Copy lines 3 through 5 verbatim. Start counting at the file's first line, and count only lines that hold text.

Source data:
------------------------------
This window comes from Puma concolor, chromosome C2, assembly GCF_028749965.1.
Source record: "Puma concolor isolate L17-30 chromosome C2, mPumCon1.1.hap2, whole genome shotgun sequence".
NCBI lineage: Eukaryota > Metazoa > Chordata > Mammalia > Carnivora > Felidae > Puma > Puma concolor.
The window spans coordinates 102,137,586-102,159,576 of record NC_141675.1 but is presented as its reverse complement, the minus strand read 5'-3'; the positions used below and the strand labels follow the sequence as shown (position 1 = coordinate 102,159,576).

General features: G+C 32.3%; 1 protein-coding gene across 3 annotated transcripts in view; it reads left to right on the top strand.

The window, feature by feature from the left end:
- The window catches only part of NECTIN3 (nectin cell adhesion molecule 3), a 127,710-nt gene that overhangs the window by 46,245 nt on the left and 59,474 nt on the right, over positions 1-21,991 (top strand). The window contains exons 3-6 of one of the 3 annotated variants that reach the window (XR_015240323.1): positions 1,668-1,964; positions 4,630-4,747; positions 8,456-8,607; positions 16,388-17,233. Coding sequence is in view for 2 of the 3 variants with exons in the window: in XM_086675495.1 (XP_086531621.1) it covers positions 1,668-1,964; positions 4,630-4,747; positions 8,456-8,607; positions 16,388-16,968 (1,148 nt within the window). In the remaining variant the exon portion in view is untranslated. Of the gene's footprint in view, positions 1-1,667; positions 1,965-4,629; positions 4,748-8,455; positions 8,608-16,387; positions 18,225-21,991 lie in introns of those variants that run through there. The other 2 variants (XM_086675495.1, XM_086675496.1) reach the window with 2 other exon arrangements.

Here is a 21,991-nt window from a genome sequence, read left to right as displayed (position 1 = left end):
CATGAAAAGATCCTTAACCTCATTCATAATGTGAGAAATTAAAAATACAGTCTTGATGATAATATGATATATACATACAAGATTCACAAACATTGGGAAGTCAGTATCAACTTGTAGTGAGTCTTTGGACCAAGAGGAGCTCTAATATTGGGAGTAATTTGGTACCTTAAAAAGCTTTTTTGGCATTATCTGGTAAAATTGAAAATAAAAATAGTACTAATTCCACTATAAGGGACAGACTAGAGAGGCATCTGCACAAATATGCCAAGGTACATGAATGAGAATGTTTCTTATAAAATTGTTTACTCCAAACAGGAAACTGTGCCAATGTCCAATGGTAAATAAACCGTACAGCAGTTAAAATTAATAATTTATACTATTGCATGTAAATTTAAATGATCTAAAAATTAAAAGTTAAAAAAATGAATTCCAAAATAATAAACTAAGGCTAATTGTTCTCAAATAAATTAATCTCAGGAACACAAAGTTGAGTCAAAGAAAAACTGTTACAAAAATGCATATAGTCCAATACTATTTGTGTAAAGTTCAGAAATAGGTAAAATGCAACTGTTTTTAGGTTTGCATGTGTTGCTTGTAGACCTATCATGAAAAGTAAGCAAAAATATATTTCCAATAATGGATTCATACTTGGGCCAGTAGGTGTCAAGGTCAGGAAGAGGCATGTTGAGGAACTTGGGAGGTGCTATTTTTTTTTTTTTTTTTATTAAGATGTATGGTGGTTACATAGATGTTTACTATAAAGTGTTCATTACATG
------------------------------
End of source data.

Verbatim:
NCBI lineage: Eukaryota > Metazoa > Chordata > Mammalia > Carnivora > Felidae > Puma > Puma concolor.
The window spans coordinates 102,137,586-102,159,576 of record NC_141675.1 but is presented as its reverse complement, the minus strand read 5'-3'; the positions used below and the strand labels follow the sequence as shown (position 1 = coordinate 102,159,576).

General features: G+C 32.3%; 1 protein-coding gene across 3 annotated transcripts in view; it reads left to right on the top strand.